“If sciatica is caused by a herniated disc in the lumbar spine, which is one of the most common reasons for sciatica, then a simple minimally invasive microdiscectomy is used,” Dr. Wang says. “The results of microdiscectomies are typically very good.”

Microdiscectomy involves a small incision, is a short surgery, and is typically performed in the outpatient setting, Dr. Wang notes. During either procedure, the surgeon removes the entire disc or the portion of the disc compressing nerve(s). In some cases, an artificial disc replacement is placed to help restore space and movement between the vertebrae.

Laminotomy and Laminectomy

Laminotomy and laminectomy are commonly used to treat spinal stenosis and involve removing a part of the spine called the lamina—a thin bony plate that protects the spinal canal. The lamina is located at the back or posterior spine between two vertebrae. The difference between these procedures is the amount of lamina removed to access bone, disc, or other soft tissue compressing spinal nerve roots.

  • Laminotomy involves partial removal of the lamina.
  • Laminectomy involves total removal of the lamina.

By partially or entirely removing a lamina, the surgeon can access the bulging or herniated disc from the posterior spine. Of course, the surgeon may remove other tissue (eg, bone spur) pressing on a spinal nerve root at a particular spinal level (eg, L4-L5).

Foraminotomy

Foraminotomy enlarges the hole (called a foramen) where the spinal nerve root exits the spinal canal. A small incision is used to remove small pieces of bone that are pinching the sciatic nerve root.

Interspinous Spacers

Small devices called interspinous spacers are sometimes used for people with spinal stenosis to help keep the spinal canal open, so the nerves are no longer pinched.

Spinal Fusion

In patients with spinal instability from spondylolisthesis or degenerative disc disease at different levels of the spine, spinal fusion of the vertebrae may be required, Dr. Wang says. This is a more extensive surgery designed to strengthen the spine and prevent painful movements. In spinal fusion, the spinal discs in two or more vertebrae are removed and the vertebrae are fused (joined together) by bone grafts and/or metal devices that are screwed into place.

The good news is that sciatica goes away over time in many people with conservative therapies, and that surgical options also have a high success rate, Dr. Wang says. The most important step is to see your doctor to make sure there are no urgent problems and to find the underlying cause of sciatica.

It's time to get rid of your sciatica once and for all. Step one is finding out the specific cause of your sciatica, so you can get the most effective treatment for your particular condition. Dig deeper into six common sciatica causes. And, when you’re ready for a firm diagnosis or you need treatment, find a spine specialist near you who can help.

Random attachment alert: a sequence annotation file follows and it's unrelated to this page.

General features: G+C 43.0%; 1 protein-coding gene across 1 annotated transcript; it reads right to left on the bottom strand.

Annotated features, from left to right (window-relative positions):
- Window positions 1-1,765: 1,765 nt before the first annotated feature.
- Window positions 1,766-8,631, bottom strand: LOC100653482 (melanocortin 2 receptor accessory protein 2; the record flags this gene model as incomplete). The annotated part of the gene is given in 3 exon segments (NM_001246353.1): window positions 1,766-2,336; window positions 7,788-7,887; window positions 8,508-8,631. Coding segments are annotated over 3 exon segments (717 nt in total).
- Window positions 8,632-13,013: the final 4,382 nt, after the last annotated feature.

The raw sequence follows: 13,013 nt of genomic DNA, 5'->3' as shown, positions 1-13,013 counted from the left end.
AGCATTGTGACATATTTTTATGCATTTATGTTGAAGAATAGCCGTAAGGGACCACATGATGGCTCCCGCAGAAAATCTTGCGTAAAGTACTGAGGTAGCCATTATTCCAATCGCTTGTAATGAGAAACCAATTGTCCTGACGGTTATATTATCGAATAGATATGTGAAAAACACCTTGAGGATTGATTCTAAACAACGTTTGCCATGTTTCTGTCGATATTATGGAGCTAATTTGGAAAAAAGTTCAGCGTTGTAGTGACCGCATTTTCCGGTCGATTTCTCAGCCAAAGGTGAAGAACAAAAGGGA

Continue reading: Sciatica Symptoms and Causes

 

Sources

American Academy of Family Physicians. (2018.) “Piriformis syndrome.” familydoctor.org/condition/piriformis-syndrome/

American Academy of Orthopaedic Surgeons. (2016.) “Spondylolysis and spondylolisthesis.” orthoinfo.aaos.org/en/diseases--conditions/spondylolysis-and-spondylolisthesis/

American Association of Neurological Surgeons. (n.d.) “Cauda equina syndrome.” www.aans.org/en/Patients/Neurosurgical-Conditions-and-Treatments/Cauda-Equina-Syndrome

American Association of Neurological Surgeons. (n.d.) Minimally invasive spine surgery. www.aans.org/Patients/Neurosurgical-Conditions-and-Treatments/Minimally-Invasive-Spine-Surgery

Cureus. (2019) “A review of lumbar radiculopathy, diagnosis, and treatment.” www.ncbi.nlm.nih.gov/pmc/articles/PMC6858271/

National Institute of Arthritis and Musculoskeletal and Skin Diseases. (2020.) “Spinal stenosis.” www.niams.nih.gov/health-topics/spinal-stenosis

National Institutes of Health. (2019.) “Sciatica.” medlineplus.gov/sciatica.html.

National Institute of Neurological Disorders and Stroke. (2020.) “Low Back Pain Fact Sheet.” www.ninds.nih.gov/Disorders/Patient-Caregiver-Education/Fact-Sheets/Low-Back-Pain-Fact-Sheet

North American Spine Society. (2012.) “Clinical Guidelines for Diagnosis and Treatment of Lumbar Disc Herniation with Radiculopathy.” www.spine.org/Portals/0/assets/downloads/ResearchClinicalCare/Guidelines/LumbarDiscHerniation.pdf

StatPearls [Internet]. (2020) “Anatomy, Sciatic Nerve.” www.ncbi.nlm.nih.gov/books/NBK482431/

StatPearls [Internet]. (2020) “Sciatica.” www.ncbi.nlm.nih.gov/books/NBK507908/

 

Updated on: 08/31/20
Jeffrey C. Wang, MD
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Sciatica, also called lumbar radiculopathy, is mild to intense pain that radiates from the low back into the left or right leg. Sciatic nerve pain symptoms include numbness, tingling sensations, and weakness.